“I did not realize we had a perfect game until the game was over,” Perez said. “I actually had the other pitcher go warm-up and then I realized she was throwing a no-hitter. She actually didn’t even know if she was going in in the seventh. I think everyone knew except for me.”

Corr threw just 89 pitches, retiring all 21 batters she faced and striking out eight. Corr’s perfect game was only the second one in the program’s Division 1 era, and was the first one in Corr’s pitching career.

The fourth-year senior’s lights-out pitching led the Hornets to a 7-0 victory over Fairleigh Dickinson that day.

Corr’s career began young, playing tee-ball when she was just five. Her love for the game eventually led her to join her high school team in Chino Hills where she played on the junior varsity team in her freshman year.

In her sophomore year, Corr made the varsity squad where she played for the remainder of her high school career, becoming a starting pitcher her senior year.

Now, she is the Hornet’s go-to pitcher, starting about every other game.

Robyn Dobson – The State Hornet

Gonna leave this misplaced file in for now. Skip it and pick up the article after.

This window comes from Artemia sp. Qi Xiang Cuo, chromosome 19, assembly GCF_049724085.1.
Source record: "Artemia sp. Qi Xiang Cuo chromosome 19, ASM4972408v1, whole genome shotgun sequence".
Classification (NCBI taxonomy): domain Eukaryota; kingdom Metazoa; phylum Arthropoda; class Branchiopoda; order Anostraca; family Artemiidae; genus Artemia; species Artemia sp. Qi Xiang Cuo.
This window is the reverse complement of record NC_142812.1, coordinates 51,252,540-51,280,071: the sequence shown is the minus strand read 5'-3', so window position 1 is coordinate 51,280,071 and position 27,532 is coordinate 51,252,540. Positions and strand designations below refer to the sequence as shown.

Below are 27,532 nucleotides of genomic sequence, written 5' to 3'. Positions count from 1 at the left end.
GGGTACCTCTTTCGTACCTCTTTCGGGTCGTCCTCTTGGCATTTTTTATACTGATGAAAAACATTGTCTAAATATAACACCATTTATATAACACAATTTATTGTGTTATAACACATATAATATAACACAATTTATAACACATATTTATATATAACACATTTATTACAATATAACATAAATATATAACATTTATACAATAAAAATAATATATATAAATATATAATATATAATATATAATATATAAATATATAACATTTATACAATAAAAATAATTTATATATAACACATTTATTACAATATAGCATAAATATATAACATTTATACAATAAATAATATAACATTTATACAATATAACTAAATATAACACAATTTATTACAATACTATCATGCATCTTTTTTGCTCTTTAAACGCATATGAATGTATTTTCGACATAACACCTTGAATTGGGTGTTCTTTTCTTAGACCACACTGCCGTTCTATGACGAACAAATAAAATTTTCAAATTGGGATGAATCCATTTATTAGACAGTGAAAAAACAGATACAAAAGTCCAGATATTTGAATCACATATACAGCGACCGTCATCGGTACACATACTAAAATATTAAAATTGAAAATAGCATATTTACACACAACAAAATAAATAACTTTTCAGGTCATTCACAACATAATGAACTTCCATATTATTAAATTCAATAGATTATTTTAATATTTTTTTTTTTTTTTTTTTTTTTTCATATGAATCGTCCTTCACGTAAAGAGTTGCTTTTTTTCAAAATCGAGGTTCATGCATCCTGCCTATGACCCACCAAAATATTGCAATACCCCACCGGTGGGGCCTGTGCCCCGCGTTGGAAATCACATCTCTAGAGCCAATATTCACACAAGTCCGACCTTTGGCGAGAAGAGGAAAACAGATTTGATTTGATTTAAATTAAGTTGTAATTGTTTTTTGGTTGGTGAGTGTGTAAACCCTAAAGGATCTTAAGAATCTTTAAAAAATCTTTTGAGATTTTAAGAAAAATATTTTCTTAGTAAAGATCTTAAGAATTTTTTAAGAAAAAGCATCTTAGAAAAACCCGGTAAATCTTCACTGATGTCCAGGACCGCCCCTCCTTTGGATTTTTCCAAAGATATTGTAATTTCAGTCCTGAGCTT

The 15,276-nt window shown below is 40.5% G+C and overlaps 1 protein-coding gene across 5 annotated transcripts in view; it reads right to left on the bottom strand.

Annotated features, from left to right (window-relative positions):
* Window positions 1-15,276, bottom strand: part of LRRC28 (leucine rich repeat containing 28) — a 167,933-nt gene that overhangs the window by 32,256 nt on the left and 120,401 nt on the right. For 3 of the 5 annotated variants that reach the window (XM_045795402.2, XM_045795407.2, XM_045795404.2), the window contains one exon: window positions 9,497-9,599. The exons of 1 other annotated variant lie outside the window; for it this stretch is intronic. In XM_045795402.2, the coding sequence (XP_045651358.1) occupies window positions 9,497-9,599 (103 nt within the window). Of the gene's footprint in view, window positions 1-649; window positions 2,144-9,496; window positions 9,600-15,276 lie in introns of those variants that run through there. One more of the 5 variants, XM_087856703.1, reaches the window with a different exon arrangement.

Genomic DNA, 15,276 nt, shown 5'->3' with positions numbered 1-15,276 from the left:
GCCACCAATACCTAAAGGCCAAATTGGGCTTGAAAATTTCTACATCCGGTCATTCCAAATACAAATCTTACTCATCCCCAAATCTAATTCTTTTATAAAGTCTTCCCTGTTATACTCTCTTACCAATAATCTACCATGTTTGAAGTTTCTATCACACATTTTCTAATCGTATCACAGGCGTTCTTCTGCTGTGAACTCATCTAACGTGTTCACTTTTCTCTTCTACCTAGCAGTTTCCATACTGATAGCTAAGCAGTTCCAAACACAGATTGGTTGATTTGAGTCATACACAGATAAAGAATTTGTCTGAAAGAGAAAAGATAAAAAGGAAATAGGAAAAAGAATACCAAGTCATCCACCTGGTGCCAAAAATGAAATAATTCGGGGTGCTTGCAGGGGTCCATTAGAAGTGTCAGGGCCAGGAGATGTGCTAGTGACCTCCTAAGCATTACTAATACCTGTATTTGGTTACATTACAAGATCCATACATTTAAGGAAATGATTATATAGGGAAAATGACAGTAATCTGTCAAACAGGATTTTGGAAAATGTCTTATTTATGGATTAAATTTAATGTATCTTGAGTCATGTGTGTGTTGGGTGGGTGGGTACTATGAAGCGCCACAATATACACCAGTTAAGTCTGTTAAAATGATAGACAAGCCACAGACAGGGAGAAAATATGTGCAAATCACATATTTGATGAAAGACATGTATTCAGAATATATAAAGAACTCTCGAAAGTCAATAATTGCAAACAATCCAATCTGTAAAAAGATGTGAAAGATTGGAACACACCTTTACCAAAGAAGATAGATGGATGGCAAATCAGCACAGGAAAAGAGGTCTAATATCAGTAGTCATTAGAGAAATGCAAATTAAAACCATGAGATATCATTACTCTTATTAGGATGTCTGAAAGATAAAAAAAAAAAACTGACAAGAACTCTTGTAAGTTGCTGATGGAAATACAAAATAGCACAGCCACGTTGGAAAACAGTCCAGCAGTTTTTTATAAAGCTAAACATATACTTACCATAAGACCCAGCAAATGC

Corr threw just 89 pitches, retiring all 21 batters she faced and striking out eight. Corr’s perfect game was only the second one in the program’s Division 1 era, and was the first one in Corr’s pitching career.

Perez, in her sixth season coaching the Hornets, has seen improvements over the four years she has worked with Corr, commending her growth in maturity, strength and pitch control.

“If I want a ball on the inside corner, she hits the inside corner,” Perez said. “If I want it outside, she hits it. Her freshman year, sophomore year she might not have been as good with the command of her pitches. That’s one of the things that really makes the difference in a pitcher.”

Standing at 5-foot-10’ with her blonde hair slicked back into a braided ponytail, completed with a thick headband and a visor — her signature look — Corr has all the looks of what one might imagine when thinking of a collegiate pitcher.

She also has the drive. Corr stays busy, throwing five days a week in an effort to perfect her pitches. Her work ethic is reflected as soon as she enters the circle on game day.